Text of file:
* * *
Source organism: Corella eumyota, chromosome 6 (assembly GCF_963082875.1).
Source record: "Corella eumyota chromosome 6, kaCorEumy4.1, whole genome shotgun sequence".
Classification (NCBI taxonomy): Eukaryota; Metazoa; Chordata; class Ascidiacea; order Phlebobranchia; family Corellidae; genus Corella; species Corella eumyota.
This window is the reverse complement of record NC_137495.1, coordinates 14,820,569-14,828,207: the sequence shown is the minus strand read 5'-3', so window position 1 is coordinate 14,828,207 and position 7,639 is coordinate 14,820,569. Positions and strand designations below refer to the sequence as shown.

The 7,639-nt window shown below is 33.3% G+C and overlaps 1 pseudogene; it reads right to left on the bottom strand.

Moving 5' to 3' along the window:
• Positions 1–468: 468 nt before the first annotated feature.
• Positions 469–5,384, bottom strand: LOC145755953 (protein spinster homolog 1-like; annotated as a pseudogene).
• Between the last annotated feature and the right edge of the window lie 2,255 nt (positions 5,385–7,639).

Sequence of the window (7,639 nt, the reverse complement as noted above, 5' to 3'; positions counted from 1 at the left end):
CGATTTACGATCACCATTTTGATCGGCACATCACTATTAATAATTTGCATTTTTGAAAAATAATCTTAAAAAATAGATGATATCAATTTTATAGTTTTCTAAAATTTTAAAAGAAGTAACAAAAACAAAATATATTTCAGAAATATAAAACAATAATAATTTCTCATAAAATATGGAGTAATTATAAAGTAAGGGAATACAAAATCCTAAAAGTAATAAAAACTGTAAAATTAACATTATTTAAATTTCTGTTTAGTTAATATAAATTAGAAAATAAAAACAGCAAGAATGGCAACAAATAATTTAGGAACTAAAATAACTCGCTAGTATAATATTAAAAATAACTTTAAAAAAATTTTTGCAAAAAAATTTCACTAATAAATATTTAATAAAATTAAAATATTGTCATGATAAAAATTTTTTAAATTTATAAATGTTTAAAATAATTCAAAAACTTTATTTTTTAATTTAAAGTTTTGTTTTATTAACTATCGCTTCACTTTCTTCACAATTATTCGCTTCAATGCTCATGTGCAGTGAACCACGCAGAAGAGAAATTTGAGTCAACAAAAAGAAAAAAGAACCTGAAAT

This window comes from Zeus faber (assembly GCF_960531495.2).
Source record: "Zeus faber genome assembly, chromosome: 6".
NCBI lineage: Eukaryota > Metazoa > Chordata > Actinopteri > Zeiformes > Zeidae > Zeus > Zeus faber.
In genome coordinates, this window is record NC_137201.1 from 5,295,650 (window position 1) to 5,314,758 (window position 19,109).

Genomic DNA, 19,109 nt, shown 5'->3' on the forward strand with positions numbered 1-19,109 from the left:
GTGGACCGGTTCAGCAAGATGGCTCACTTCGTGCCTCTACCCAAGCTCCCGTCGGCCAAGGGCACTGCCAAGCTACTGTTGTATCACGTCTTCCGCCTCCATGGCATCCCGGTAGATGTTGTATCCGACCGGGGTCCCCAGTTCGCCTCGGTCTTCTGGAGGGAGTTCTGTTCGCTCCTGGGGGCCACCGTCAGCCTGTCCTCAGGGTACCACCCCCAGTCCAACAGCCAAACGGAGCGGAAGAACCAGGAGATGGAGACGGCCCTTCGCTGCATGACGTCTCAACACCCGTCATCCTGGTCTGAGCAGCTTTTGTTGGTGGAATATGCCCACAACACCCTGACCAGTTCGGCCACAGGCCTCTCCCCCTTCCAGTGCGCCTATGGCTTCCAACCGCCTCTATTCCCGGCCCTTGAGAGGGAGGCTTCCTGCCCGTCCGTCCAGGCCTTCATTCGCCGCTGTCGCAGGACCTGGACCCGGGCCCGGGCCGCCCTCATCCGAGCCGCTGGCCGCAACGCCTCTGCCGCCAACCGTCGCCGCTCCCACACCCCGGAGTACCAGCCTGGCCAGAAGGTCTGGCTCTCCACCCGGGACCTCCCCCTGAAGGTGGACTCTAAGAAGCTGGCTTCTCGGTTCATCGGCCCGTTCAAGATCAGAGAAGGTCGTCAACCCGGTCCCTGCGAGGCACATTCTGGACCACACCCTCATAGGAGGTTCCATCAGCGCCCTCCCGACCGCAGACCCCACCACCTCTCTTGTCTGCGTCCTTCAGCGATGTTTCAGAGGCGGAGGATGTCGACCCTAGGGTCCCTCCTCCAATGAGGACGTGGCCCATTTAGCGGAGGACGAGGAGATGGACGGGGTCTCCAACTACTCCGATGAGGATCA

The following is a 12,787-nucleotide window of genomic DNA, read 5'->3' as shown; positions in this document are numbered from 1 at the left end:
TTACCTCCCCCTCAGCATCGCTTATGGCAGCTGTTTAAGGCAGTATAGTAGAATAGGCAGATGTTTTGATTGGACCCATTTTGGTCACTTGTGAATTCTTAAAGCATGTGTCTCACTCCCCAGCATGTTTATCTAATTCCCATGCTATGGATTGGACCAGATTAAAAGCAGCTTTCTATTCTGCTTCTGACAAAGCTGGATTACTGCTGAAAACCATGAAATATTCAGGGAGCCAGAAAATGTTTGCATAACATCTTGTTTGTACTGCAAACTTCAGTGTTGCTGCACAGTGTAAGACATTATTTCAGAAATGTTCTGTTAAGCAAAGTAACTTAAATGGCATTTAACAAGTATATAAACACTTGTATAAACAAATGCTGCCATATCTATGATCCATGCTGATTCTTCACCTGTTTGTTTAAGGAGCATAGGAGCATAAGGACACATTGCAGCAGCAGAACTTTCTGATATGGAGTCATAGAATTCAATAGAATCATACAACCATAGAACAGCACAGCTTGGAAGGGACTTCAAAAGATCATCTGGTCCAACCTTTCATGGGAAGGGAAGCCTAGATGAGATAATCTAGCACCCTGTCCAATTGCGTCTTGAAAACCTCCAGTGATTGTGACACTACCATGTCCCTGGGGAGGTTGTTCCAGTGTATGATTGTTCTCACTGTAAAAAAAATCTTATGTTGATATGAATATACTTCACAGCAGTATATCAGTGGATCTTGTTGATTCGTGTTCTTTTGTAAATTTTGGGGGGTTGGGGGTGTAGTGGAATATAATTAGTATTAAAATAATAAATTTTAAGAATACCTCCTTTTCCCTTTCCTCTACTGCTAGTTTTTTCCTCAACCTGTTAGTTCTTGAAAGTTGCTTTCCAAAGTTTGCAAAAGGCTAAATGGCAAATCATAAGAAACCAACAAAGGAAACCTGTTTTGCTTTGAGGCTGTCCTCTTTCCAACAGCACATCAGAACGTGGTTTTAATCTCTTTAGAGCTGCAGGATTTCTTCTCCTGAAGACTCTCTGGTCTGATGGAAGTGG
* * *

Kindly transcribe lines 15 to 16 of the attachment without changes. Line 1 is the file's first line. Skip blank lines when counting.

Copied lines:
In genome coordinates, this window is record NC_137201.1 from 5,295,650 (window position 1) to 5,314,758 (window position 19,109).

Genomic DNA, 19,109 nt, shown 5'->3' on the forward strand with positions numbered 1-19,109 from the left: